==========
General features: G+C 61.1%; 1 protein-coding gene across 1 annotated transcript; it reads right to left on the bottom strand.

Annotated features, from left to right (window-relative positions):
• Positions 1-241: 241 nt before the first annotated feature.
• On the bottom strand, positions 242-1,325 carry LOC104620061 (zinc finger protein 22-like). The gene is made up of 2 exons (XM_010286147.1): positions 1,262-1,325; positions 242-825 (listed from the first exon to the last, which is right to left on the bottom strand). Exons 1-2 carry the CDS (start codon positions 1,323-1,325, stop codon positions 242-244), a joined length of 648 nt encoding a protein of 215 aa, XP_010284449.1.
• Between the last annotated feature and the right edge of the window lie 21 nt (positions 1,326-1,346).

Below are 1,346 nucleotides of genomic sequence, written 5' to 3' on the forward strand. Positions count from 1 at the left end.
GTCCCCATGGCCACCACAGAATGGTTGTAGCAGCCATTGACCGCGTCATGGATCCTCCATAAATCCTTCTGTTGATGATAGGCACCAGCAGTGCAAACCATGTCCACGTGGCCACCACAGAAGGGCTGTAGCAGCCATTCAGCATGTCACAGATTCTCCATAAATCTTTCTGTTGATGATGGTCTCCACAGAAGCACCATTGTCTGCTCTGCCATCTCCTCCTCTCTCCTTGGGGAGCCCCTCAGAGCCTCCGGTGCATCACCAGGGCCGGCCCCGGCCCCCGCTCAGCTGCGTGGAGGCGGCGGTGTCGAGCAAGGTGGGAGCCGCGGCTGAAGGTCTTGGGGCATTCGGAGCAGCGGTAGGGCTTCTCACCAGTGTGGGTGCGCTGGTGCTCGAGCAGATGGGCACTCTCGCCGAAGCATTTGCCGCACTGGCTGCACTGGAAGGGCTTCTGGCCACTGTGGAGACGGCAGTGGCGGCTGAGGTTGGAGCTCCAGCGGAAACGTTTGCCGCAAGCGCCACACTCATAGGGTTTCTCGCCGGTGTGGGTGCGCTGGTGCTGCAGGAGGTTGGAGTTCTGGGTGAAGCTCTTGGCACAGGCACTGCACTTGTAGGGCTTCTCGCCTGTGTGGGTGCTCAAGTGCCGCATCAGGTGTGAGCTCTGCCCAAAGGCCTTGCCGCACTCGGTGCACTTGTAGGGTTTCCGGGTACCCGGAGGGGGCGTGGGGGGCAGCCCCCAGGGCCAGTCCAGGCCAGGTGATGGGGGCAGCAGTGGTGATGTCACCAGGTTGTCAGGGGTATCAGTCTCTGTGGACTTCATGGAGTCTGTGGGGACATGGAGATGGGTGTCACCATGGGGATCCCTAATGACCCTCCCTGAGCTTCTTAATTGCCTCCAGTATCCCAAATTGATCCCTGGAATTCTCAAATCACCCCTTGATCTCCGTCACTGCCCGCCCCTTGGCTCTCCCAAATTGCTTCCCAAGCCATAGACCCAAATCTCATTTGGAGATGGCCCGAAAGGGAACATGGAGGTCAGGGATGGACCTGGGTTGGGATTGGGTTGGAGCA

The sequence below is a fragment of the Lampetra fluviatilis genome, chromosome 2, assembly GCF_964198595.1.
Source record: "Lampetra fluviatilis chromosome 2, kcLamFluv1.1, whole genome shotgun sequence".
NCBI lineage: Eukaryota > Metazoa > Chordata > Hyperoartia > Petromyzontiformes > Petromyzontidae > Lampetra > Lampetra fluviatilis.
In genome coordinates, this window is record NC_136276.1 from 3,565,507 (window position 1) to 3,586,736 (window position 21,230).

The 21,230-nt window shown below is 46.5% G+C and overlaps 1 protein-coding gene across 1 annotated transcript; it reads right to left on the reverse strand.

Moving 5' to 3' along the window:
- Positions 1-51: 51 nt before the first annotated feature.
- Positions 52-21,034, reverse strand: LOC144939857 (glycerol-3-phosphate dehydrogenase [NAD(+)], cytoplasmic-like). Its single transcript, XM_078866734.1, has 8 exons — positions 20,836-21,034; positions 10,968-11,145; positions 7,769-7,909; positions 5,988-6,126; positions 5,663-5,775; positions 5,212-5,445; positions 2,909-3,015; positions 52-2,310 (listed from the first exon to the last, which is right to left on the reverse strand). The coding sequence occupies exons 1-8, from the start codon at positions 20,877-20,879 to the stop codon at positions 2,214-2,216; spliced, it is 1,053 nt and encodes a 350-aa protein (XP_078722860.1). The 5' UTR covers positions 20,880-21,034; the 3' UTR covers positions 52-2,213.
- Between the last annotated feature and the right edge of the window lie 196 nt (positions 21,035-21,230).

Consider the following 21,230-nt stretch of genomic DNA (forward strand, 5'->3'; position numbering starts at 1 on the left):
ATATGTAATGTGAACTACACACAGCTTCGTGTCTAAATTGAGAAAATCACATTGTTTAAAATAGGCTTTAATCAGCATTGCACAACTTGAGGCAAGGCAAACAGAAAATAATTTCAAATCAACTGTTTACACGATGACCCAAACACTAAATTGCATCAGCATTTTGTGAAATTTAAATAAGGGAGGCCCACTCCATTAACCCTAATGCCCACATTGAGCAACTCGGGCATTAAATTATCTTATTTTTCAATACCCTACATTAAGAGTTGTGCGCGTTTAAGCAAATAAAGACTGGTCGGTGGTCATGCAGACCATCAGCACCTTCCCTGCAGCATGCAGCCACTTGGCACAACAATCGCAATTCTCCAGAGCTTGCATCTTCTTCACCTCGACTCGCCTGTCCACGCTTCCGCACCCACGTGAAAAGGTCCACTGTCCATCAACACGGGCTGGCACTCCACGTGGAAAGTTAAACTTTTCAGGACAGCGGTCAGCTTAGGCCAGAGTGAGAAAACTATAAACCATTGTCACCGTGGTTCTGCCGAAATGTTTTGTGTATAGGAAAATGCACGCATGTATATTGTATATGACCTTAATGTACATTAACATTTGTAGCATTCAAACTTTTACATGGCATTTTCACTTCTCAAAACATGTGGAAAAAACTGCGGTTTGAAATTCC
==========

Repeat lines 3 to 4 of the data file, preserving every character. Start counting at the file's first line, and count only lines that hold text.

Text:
• Positions 1-241: 241 nt before the first annotated feature.
• On the bottom strand, positions 242-1,325 carry LOC104620061 (zinc finger protein 22-like). The gene is made up of 2 exons (XM_010286147.1): positions 1,262-1,325; positions 242-825 (listed from the first exon to the last, which is right to left on the bottom strand). Exons 1-2 carry the CDS (start codon positions 1,323-1,325, stop codon positions 242-244), a joined length of 648 nt encoding a protein of 215 aa, XP_010284449.1.